Lukacs, G. L. et al. The ΔF508 mutation decreases the stability of cystic fibrosis transmembrane conductance regulator in the plasma membrane. Determination of functional half-lives on transfected cells. J. Biol. Chem. 268, 21592–21598 (1993)

    CAS  Google Scholar 

  6. 6

    Drumm, M. L. et al. Chloride conductance expressed by ΔF508 and other mutant CFTRs in Xenopus oocytes. Science 254, 1797–1799 (1991)

    CAS  ADS  Article  Google Scholar 

  7. 7

    Li, C. et al. The cystic fibrosis mutation (ΔF508) does not influence the chloride channel activity of CFTR. Nature Genet. 3, 311–316 (1993)

    CAS  ADS  Article  Google Scholar 

  8. 8

    Lukacs, G. L. et al. Conformational maturation of CFTR but not its mutant counterpart (ΔF508) occurs in the endoplasmic reticulum and requires ATP. EMBO J. 13, 6076–6086 (1994)

    CAS  Article  Google Scholar 

  9. 9

    Denning, G. M. et al. Processing of mutant cystic fibrosis transmembrane conductance regulator is temperature-sensitive. Nature 358, 761–764 (1992)

    CAS  ADS  Article  Google Scholar 

  10. 10

    Jensen, T. J. et al. Multiple proteolytic systems, including the proteasome, contribute to CFTR processing. Cell 83, 129–135 (1995)

    CAS  Article  Google Scholar 

  11. 11

    Wang, X. et al. Hsp90 cochaperone Aha1 downregulation rescues misfolding of CFTR in cystic fibrosis. Cell 127, 803–815 (2006)

    CAS  Article  Google Scholar 

  12. 12

    Ward, C. L., Omura, S. & Kopito, R. R. Degradation of CFTR by the ubiquitin-proteasome pathway. Cell 83, 121–127 (1995)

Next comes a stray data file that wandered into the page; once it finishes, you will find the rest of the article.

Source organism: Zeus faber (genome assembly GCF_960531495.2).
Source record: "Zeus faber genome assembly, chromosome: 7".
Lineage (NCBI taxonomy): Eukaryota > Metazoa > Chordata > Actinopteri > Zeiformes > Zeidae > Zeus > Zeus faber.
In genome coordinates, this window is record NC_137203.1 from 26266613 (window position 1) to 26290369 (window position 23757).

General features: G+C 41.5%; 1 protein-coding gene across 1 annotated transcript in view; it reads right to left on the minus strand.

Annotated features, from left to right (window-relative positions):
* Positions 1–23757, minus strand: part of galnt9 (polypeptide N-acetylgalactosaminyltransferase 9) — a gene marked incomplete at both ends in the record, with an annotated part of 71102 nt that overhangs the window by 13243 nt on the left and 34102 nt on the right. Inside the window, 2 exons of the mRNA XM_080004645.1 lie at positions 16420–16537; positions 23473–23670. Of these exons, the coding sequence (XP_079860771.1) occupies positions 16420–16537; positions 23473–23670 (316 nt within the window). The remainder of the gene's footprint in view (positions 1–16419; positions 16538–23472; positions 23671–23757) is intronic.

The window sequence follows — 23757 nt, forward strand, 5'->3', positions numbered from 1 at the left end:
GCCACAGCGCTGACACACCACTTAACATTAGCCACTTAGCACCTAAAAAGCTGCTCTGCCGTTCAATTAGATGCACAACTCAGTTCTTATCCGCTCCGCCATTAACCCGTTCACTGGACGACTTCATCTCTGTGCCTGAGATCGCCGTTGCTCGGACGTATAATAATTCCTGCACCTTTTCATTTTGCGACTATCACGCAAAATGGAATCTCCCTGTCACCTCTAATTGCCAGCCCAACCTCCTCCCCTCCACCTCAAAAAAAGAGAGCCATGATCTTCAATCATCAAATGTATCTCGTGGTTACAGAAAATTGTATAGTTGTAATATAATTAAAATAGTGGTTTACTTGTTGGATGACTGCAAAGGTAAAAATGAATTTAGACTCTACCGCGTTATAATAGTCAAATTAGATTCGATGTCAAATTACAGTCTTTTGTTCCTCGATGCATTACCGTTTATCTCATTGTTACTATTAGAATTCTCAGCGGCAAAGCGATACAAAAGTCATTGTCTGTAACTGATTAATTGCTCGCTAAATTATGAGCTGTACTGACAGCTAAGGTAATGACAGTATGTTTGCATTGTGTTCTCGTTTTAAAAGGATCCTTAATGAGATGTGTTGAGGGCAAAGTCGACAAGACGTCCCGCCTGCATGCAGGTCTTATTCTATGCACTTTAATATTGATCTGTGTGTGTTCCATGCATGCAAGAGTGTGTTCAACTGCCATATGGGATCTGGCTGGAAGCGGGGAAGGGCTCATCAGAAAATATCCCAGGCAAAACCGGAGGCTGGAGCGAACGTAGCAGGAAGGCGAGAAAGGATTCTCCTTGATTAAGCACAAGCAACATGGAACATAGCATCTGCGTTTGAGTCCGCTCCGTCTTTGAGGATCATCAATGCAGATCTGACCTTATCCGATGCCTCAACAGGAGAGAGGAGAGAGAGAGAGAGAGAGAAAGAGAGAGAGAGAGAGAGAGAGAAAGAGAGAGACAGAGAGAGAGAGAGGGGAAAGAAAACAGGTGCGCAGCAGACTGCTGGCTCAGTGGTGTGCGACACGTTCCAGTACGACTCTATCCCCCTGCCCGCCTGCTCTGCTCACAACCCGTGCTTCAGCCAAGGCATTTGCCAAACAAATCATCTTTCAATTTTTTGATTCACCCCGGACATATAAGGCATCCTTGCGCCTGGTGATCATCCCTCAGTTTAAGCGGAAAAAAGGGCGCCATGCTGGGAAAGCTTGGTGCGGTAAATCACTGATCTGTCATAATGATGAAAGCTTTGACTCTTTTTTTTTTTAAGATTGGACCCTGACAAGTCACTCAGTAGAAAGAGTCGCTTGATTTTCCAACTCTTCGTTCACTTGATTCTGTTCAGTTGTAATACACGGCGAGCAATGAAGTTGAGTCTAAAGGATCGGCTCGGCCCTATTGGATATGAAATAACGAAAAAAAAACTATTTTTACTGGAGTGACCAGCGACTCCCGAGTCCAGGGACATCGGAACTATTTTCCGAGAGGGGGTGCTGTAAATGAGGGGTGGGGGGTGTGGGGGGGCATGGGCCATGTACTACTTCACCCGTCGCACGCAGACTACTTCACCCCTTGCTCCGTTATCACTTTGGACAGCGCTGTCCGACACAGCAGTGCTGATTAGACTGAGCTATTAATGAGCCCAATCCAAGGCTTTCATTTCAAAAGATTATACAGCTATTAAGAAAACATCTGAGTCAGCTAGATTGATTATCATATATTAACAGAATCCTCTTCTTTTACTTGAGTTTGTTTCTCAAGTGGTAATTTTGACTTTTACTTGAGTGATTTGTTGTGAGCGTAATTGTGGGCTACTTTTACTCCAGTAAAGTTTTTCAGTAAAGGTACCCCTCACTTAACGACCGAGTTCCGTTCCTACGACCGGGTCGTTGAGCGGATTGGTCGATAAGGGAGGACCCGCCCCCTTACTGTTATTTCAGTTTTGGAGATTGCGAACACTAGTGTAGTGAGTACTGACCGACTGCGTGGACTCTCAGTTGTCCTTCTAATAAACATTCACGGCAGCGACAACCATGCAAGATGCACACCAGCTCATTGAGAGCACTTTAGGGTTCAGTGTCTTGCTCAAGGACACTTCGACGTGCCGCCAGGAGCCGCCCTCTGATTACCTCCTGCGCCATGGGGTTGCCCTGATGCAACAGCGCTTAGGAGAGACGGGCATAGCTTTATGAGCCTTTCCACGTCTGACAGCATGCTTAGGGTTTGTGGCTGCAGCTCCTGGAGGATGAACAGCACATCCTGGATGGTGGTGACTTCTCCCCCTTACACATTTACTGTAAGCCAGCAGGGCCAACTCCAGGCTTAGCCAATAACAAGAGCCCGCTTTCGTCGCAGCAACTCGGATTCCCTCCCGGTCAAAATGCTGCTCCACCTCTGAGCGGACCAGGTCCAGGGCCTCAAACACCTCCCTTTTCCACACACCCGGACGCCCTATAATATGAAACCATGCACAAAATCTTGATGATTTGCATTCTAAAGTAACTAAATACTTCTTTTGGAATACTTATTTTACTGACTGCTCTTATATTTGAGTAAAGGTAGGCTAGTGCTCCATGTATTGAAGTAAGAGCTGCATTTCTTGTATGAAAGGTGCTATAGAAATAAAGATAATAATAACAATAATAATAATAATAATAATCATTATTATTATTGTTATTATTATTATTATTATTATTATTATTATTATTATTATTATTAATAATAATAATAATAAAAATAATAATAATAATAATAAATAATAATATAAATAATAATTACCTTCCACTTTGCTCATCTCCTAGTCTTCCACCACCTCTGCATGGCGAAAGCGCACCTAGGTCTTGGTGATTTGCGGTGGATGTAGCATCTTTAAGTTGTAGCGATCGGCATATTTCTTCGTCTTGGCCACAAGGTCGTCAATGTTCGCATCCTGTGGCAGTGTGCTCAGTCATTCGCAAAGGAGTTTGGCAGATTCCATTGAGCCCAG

CAS  Article  Google Scholar 

  13. 13

    Hutt, D. M. et al. Reduced histone deacetylase 7 activity restores function to misfolded CFTR in cystic fibrosis. Nature Chem. Biol. 6, 25–33 (2010)

    CAS  Article  Google Scholar 

  14. 14

    Boyault, C. et al. HDAC6-p97/VCP controlled polyubiquitin chain turnover. EMBO J. 25, 3357–3366 (2006)

    CAS  Article  Google Scholar 

  15. 15

    Bruscia, E. et al. Isolation of CF cell lines corrected at ΔF508-CFTR locus by SFHR-mediated targeting. Gene Ther. 9, 683–685 (2002)

    CAS  Article  Google Scholar 

  16. 16

    Mueller, B., Klemm, E. J., Spooner, E., Claessen, J. H. & Ploegh, H. L. SEL1L nucleates a protein complex required for dislocation of misfolded glycoproteins. Proc. Natl Acad. Sci. USA 105, 12325–12330 (2008)

    CAS  ADS  Article  Google Scholar 

  17. 17

    Vij, N., Fang, S. & Zeitlin, P. L. Selective inhibition of endoplasmic reticulum-associated degradation rescues ΔF508-cystic fibrosis transmembrane regulator and suppresses interleukin-8 levels: therapeutic implications. J. Biol. Chem. 281, 17369–17378 (2006)

    CAS  Article  Google Scholar 

  18. 18

    Meacham, G. C., Patterson, C., Zhang, W., Younger, J. M. & Cyr, D. M. The Hsc70 co-chaperone CHIP targets immature CFTR for proteasomal degradation. Nature Cell Biol. 3, 100–105 (2001)